Sunday, 28 August 2016

Rosa x irregularis

I have been taking an interest in roses for a number of years now, a species group to be taken slowly and that rewards close observation, and have been gradually working my way toward trying to get to grips with some of the hybrids. Rosa x dumalis, in this case the cross between Dog-rose (Rosa canina) and Glaucous Northern Dog-rose (Rosa caesia ssp. vosaigaca), has been on my radar for a number of years, is very common and behaves like a species. In Huntingdonshire it is as common as Dog-rose, in VC64 it is also relatively common but as we are in Glaucous Northern Dog-rose territory it needs to be distinguished with care. But other than this one hybrid, I have only really dabbled.

Having come across an old paper where Chris Preston decribes his efforts to investigate and record the hybrids further, I thought it time I stretched myself a little and set myself the target of Dog-rose x Field-rose (Rosa arvensis) i.e. Rosa x irregularis. So I headed up the hill behind the village (part of VC63) where I knew I could expect both parents to see how I got on. Surprisingly well is the answer, and this does seem a good gateway hybrid to get you looking closer and appreciating the subtleties.

Graham and Primavesi in the BSBI Rose Handbook describe Dog-rose as very much the blank canvass species, against which you look for the differences that help to distinguish the other species and hybrids. That proved good advice for my current search as while the hybrid is reassuringly intermediate it might easily be overlooked if you don't know what individual characters preclude Dog-rose and which in combination suggest Field-rose.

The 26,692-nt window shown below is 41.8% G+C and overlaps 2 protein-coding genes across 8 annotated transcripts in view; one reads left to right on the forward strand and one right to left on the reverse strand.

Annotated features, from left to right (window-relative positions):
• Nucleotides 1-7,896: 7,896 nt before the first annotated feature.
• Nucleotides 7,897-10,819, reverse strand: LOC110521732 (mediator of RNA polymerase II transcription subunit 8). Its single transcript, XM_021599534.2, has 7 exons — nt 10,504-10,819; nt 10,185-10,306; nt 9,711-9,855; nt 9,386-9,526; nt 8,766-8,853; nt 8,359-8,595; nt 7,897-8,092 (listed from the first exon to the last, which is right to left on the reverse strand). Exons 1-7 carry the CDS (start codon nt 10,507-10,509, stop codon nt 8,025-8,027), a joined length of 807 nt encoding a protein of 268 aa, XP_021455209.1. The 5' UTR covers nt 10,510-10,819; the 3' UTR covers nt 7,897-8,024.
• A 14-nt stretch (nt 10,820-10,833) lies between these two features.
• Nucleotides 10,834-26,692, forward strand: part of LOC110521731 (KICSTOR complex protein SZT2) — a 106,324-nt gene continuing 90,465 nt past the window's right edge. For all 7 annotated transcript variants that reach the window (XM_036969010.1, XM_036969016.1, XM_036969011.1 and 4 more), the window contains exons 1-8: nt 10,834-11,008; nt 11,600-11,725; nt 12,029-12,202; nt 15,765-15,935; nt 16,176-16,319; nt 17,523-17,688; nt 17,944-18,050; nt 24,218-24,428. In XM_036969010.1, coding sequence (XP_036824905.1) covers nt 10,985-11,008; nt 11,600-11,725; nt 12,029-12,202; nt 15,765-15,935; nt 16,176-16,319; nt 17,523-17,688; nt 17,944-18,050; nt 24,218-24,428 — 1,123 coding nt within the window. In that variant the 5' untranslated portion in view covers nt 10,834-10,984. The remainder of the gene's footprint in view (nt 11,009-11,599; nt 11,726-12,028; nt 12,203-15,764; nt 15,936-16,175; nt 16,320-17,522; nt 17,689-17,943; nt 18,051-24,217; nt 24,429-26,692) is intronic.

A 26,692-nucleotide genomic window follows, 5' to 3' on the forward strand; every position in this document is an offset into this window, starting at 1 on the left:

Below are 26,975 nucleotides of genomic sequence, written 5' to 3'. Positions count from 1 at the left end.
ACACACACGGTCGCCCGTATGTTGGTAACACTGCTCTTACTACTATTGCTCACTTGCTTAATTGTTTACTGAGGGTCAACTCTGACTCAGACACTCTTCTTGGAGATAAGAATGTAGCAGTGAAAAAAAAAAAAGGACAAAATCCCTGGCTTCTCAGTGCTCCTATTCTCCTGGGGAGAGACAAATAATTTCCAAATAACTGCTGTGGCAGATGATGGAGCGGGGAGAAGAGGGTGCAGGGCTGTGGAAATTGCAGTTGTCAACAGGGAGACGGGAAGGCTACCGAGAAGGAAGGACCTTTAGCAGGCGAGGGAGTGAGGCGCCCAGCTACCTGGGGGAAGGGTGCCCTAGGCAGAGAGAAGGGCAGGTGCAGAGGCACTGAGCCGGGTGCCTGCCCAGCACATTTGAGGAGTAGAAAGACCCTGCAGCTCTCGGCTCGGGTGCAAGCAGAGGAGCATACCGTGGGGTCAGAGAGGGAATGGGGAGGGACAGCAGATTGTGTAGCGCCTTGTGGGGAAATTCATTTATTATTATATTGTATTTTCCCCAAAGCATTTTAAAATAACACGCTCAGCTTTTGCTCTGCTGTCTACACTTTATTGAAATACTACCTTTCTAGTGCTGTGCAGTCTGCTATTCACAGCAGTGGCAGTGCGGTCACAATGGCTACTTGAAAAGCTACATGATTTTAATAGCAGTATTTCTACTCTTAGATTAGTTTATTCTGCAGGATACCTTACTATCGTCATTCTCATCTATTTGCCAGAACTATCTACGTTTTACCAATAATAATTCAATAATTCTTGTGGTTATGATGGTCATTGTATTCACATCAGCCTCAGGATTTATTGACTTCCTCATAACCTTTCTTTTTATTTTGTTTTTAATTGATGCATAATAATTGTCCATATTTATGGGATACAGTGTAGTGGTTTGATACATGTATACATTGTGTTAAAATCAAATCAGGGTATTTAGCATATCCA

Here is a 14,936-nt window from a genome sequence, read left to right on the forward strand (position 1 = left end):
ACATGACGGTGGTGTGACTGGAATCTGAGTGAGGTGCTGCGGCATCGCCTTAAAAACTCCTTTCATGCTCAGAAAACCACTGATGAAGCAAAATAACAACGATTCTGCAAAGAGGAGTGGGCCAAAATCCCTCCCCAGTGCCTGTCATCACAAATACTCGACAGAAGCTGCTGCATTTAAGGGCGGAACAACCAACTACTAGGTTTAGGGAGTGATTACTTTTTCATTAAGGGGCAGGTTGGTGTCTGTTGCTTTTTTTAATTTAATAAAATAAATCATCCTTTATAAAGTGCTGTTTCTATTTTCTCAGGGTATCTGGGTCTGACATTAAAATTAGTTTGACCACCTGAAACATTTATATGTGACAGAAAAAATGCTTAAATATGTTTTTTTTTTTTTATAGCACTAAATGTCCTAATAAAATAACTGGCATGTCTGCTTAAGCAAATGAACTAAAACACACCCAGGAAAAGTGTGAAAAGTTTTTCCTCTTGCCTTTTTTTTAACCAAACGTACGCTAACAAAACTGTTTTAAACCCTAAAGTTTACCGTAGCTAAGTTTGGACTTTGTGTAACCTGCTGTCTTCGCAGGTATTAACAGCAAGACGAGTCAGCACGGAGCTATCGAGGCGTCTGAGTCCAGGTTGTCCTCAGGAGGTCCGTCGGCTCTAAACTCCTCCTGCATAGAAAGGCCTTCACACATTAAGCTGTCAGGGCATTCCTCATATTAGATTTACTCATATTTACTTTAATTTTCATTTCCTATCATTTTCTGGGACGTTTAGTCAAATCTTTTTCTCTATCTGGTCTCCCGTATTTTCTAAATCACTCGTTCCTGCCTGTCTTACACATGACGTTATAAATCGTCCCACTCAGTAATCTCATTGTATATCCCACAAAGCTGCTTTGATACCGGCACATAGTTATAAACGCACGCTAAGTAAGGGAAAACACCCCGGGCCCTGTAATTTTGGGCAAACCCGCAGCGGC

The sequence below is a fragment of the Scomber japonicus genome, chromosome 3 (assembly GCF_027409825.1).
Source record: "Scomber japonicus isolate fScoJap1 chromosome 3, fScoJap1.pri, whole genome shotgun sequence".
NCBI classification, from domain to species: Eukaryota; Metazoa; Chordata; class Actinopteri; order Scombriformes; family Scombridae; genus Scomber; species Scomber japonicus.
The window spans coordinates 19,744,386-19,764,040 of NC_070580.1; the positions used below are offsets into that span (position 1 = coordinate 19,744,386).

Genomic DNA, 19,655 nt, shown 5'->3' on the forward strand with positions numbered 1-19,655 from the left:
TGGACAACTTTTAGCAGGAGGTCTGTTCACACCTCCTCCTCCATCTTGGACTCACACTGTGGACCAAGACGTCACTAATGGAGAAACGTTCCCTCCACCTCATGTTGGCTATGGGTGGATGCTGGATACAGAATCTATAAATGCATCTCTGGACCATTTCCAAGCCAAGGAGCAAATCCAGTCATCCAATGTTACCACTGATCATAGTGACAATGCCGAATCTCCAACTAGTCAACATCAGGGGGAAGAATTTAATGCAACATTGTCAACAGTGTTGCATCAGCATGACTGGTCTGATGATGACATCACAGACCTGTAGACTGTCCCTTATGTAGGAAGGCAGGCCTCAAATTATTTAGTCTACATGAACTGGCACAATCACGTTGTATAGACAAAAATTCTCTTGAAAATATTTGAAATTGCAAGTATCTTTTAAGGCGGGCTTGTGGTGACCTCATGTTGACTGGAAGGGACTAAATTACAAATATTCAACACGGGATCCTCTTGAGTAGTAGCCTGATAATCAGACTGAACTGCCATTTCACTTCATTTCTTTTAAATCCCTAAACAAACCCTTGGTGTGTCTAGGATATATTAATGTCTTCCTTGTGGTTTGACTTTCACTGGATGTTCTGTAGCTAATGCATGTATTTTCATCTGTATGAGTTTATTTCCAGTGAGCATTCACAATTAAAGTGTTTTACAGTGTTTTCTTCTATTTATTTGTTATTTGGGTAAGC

The first thing I honed in with on my first likely candidate was the pedicels - were they glandular? (Note - this is not a character discrete to Field-rose). The answer was yes, and variably so but generally at a much lower level than would be the case for Field-rose. The next thing I noticed was the relatively length of the pedicels, very variable but with many much longer than would be expected in Dog-rose or indeed most other native rose species. The fruit, sepals, foliage and stems also looked intermediate with characters of Field-rose but beefed up by the Dog-rose genes. On some bushes there was variability of fruit set with a high proportion abortive. Similarly some bushes had biserrate leaves which again is a Dog-rose character. Another useful character is the intermediate prickles which are often aggregated. I hope the following photographs help illustrate some of these traits. My next challenge is to start to record it in VC64 and 31 as I'm sure it will be common wherever the two species meet.

Note the glandular pedicels

Note the variation in pedicel length with some to 3cm, while the outer fruit are proportioned more like Field-rose and the inner like Dog-rose

Intermediate stems and foliage, on a sprawling and suckering thicket

Towards the middle of the stem, 3 prickles can just be made out in close association (aggregated)

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